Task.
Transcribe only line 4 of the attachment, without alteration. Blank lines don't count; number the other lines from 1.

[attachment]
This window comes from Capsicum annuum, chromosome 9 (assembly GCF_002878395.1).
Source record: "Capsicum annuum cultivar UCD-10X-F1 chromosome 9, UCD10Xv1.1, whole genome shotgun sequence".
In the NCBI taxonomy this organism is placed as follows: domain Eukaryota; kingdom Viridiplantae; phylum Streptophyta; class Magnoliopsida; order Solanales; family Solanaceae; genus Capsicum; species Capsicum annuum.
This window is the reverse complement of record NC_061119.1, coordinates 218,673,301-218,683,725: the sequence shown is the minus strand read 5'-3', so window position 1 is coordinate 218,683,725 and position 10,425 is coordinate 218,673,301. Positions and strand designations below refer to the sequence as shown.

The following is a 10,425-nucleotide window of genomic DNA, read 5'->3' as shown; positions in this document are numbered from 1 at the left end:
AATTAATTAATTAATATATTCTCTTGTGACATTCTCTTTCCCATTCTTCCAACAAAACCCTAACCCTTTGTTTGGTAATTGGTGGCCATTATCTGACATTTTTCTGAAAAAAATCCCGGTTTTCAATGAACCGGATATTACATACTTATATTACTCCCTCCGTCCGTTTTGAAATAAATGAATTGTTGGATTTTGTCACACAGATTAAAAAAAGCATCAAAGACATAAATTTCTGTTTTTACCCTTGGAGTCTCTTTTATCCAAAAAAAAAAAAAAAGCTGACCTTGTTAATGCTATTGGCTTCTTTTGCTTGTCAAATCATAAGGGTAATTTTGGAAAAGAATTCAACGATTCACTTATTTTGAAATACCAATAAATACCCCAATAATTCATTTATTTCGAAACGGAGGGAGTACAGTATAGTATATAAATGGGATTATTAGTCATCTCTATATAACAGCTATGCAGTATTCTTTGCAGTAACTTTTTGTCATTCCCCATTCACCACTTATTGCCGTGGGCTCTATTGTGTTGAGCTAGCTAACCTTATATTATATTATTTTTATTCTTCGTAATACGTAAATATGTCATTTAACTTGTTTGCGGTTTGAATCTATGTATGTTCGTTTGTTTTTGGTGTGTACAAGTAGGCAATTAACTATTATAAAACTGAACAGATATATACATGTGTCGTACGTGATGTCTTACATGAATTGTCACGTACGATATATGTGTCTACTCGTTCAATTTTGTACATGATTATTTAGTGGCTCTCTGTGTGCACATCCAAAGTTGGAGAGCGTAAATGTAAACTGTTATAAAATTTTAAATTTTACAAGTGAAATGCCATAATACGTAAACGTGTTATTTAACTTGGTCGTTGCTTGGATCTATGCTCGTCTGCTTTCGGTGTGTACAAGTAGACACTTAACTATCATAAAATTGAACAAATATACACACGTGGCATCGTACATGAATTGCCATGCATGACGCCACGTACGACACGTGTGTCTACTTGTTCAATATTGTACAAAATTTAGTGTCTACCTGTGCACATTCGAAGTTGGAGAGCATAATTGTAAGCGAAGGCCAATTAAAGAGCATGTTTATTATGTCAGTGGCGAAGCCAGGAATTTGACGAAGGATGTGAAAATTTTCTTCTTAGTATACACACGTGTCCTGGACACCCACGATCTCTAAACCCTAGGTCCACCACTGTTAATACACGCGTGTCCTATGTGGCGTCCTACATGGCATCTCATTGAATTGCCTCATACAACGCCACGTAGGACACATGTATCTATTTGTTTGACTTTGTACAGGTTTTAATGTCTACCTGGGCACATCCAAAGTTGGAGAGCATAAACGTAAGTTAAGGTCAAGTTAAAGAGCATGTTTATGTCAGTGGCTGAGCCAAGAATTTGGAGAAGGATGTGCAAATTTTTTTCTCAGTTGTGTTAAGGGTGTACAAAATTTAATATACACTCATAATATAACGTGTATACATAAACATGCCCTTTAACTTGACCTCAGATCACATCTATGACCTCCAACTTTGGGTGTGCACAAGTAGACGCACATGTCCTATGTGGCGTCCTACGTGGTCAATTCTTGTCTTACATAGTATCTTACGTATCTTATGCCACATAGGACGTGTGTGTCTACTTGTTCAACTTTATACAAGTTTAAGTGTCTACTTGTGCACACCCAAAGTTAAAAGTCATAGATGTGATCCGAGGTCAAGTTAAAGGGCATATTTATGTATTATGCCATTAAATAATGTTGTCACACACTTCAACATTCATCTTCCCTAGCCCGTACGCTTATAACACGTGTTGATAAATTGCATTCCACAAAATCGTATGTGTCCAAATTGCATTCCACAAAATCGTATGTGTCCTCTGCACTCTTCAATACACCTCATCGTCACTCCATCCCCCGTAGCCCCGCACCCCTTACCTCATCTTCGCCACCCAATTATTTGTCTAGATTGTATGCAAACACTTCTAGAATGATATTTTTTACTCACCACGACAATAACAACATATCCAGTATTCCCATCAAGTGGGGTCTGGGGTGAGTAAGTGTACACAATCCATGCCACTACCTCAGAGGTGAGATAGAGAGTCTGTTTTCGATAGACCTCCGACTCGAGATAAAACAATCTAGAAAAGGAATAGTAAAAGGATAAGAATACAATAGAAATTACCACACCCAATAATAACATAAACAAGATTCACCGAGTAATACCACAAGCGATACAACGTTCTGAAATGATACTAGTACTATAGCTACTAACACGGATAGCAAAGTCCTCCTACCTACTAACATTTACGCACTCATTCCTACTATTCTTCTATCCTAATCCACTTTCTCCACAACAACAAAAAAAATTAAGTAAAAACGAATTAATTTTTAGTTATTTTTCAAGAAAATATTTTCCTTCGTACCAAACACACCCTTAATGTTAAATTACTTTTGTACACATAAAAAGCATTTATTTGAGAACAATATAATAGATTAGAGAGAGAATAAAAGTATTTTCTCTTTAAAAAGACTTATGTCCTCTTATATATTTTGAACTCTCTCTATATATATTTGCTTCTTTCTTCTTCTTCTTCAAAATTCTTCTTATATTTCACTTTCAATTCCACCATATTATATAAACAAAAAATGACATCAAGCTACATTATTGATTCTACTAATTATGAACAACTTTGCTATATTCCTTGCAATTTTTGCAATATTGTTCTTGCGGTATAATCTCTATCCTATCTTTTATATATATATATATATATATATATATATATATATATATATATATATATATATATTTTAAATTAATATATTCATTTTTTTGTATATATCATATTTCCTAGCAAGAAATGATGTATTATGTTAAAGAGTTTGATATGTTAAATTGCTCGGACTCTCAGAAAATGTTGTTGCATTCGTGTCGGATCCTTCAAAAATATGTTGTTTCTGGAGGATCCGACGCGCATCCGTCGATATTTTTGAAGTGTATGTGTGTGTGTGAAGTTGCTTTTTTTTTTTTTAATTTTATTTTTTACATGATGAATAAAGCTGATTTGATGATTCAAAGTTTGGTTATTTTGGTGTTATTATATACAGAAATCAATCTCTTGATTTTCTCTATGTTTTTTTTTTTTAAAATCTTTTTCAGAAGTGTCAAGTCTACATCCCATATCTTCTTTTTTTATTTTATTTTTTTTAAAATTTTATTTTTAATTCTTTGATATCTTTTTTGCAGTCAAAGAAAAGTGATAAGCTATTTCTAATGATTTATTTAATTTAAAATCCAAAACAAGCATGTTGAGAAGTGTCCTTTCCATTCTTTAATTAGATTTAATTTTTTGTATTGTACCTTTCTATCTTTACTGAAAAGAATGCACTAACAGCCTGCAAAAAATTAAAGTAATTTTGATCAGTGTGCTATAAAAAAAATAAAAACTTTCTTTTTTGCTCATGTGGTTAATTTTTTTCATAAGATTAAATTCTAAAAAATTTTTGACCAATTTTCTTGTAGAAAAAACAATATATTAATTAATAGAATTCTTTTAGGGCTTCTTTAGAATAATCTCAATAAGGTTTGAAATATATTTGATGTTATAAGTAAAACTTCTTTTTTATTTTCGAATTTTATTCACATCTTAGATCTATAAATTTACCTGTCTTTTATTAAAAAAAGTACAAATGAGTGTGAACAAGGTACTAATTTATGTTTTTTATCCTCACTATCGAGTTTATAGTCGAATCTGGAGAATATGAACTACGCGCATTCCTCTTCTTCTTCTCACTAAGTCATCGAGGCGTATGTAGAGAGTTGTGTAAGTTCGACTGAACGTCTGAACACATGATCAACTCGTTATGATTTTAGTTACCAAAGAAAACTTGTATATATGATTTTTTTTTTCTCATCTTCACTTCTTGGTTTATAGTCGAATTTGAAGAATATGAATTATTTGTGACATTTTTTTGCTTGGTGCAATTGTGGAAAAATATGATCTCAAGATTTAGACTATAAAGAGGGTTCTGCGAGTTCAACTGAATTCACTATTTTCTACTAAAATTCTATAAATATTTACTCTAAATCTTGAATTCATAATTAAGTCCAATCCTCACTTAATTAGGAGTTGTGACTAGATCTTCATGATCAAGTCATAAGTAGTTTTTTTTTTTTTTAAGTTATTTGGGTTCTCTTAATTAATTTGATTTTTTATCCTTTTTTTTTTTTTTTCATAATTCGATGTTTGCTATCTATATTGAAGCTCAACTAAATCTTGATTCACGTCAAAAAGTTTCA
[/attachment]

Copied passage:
This window is the reverse complement of record NC_061119.1, coordinates 218,673,301-218,683,725: the sequence shown is the minus strand read 5'-3', so window position 1 is coordinate 218,683,725 and position 10,425 is coordinate 218,673,301. Positions and strand designations below refer to the sequence as shown.